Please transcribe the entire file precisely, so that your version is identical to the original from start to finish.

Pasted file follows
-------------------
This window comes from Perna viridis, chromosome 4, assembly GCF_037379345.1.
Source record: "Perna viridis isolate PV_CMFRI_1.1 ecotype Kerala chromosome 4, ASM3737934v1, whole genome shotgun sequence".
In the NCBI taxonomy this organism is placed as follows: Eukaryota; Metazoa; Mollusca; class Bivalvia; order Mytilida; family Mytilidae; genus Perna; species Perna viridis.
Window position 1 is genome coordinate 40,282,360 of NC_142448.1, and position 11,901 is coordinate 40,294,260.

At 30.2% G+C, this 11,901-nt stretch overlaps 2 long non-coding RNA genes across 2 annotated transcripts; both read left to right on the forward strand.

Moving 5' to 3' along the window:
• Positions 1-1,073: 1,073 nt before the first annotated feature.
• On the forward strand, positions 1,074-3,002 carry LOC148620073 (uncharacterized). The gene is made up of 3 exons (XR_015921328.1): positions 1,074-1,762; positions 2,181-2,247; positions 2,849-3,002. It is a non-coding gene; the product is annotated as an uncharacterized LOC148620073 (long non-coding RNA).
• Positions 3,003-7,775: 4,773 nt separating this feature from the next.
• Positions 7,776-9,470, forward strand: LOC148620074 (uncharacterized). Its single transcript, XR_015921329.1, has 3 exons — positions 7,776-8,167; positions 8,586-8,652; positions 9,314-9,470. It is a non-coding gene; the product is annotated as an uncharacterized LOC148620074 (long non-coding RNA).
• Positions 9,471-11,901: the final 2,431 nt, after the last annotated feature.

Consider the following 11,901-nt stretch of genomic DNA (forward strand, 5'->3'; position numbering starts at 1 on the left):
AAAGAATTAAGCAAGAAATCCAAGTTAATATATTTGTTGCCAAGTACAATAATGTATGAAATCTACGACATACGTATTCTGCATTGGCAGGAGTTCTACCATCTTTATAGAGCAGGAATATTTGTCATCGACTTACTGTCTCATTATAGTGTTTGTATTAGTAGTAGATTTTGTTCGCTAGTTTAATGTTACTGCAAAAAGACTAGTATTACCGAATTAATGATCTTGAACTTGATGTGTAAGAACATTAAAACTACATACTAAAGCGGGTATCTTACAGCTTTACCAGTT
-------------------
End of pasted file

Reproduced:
This window comes from Perna viridis, chromosome 4, assembly GCF_037379345.1.
Source record: "Perna viridis isolate PV_CMFRI_1.1 ecotype Kerala chromosome 4, ASM3737934v1, whole genome shotgun sequence".
In the NCBI taxonomy this organism is placed as follows: Eukaryota; Metazoa; Mollusca; class Bivalvia; order Mytilida; family Mytilidae; genus Perna; species Perna viridis.
Window position 1 is genome coordinate 40,282,360 of NC_142448.1, and position 11,901 is coordinate 40,294,260.

At 30.2% G+C, this 11,901-nt stretch overlaps 2 long non-coding RNA genes across 2 annotated transcripts; both read left to right on the forward strand.

Moving 5' to 3' along the window:
• Positions 1-1,073: 1,073 nt before the first annotated feature.
• On the forward strand, positions 1,074-3,002 carry LOC148620073 (uncharacterized). The gene is made up of 3 exons (XR_015921328.1): positions 1,074-1,762; positions 2,181-2,247; positions 2,849-3,002. It is a non-coding gene; the product is annotated as an uncharacterized LOC148620073 (long non-coding RNA).
• Positions 3,003-7,775: 4,773 nt separating this feature from the next.
• Positions 7,776-9,470, forward strand: LOC148620074 (uncharacterized). Its single transcript, XR_015921329.1, has 3 exons — positions 7,776-8,167; positions 8,586-8,652; positions 9,314-9,470. It is a non-coding gene; the product is annotated as an uncharacterized LOC148620074 (long non-coding RNA).
• Positions 9,471-11,901: the final 2,431 nt, after the last annotated feature.

Consider the following 11,901-nt stretch of genomic DNA (forward strand, 5'->3'; position numbering starts at 1 on the left):
AAAGAATTAAGCAAGAAATCCAAGTTAATATATTTGTTGCCAAGTACAATAATGTATGAAATCTACGACATACGTATTCTGCATTGGCAGGAGTTCTACCATCTTTATAGAGCAGGAATATTTGTCATCGACTTACTGTCTCATTATAGTGTTTGTATTAGTAGTAGATTTTGTTCGCTAGTTTAATGTTACTGCAAAAAGACTAGTATTACCGAATTAATGATCTTGAACTTGATGTGTAAGAACATTAAAACTACATACTAAAGCGGGTATCTTACAGCTTTACCAGTT